With the world watching, 23-year-old Jayson Tatum will make his Olympic debut on Sunday morning when Team USA opens pool play against France.
It’s easy to fixate on the negatives if you prefer to. Team USA doesn’t have the typical surplus of talent — though it’s far from deprived — and anything short of a gold medal will be viewed as a failure. The Americans stumbled through an underwhelming exhibition slate. Tatum had a quiet showing and sat out one game due to right knee soreness. Tatum’s childhood buddy Bradley Beal didn’t make the trip to Tokyo after entering COVID protocol at the end of Team USA’s training camp in Las Vegas.
But Tatum has a more-than-golden opportunity in Tokyo. He will be a 23-year-old starter with a chance to assert himself on a global stage. Tatum might just be the future face of Team USA. And history suggests the Olympic stage can be a springboard for younger players on their road to NBA superstardom.
Tatum clearly understands the magnitude of the moment.
“I’ve learned to not take things for granted,” Tatum said during a Team USA Zoom call this week. "I think the climate of the last year and a half, just realizing that everything is not promised, and you never know what could or couldn’t happen. Just staying in the moment and enjoying this journey and process of being 23 and in the Olympics. It’s an honor and a dream come true.”
It’s been a year of frustrations for Tatum. Even as his NBA star has risen, the Celtics have fallen short of lofty expectations. Tatum battled COVID earlier this year, which might have ultimately cost him both a spot on an All-NBA team and a $32 million boost in his rookie extension.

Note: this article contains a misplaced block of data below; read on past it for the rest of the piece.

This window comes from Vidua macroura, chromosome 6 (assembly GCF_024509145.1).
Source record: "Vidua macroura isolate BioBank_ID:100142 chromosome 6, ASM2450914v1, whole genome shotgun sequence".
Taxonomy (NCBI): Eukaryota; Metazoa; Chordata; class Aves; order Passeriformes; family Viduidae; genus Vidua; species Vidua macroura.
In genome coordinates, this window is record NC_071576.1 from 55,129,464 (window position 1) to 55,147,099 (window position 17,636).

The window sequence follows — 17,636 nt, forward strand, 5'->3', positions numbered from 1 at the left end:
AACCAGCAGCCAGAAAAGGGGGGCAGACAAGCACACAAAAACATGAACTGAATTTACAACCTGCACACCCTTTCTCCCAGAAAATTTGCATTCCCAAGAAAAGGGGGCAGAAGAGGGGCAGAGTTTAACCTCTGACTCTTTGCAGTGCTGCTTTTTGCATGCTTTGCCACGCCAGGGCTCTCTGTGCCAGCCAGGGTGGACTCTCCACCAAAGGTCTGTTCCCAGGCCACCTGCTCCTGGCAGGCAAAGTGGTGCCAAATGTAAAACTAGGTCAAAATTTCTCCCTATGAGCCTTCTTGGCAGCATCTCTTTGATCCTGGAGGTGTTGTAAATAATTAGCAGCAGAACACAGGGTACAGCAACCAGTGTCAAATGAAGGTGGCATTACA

But Tatum finished the 2020-21 season with a flourish. He put together four 50-point games, including tying Larry Bird’s single-game record of 60 points before a 50-point explosion in Boston’s lone postseason victory over the Nets.
No one could have blamed Tatum if he elected, as many NBA stars did, to sit out the Olympics this summer. Starting with the 2019 FIBA games, it’s been essentially 24 straight months of basketball for Tatum.
But he clearly understands the magnitude of the moment and the opportunity in front of him. He’s already gushed about getting to wear Kobe Bryant’s No. 10 Olympic jersey during the experience. As Team USA’s disjointed exhibition slate showed, the Americans are desperate for someone to carry this team at the 2020 Games. Even if more veteran players like Kevin Durant and Damian Lillard get the bulk of the shots, there will be a chance for Tatum to display his talents.
New Celtics head coach Ime Udoka is in Tokyo as well, affording the team’s new leader and his star pupil a chance to forge chemistry in the ramp to the new season. Regardless of how Team USA performs, the Celtics will benefit from Udoka and Tatum going through this experience together.
There is, of course, the opportunity for Tatum to befriend some of the league’s most talented players. Maybe that creates pathways to recruiting more talent to Boston down the road. Tatum said he simply wants to bring a gold medal back for his St. Louis buddy Beal.
More importantly, just being around players like Durant should aid Tatum’s growth. He can see how the truly elite operate and the sort of work they put into being great.
The Celtics will reap the benefits of Tatum’s experience overseas. Tatum will come back a better player because of his experiences. Win or lose, this is a more-than-golden opportunity for Tatum.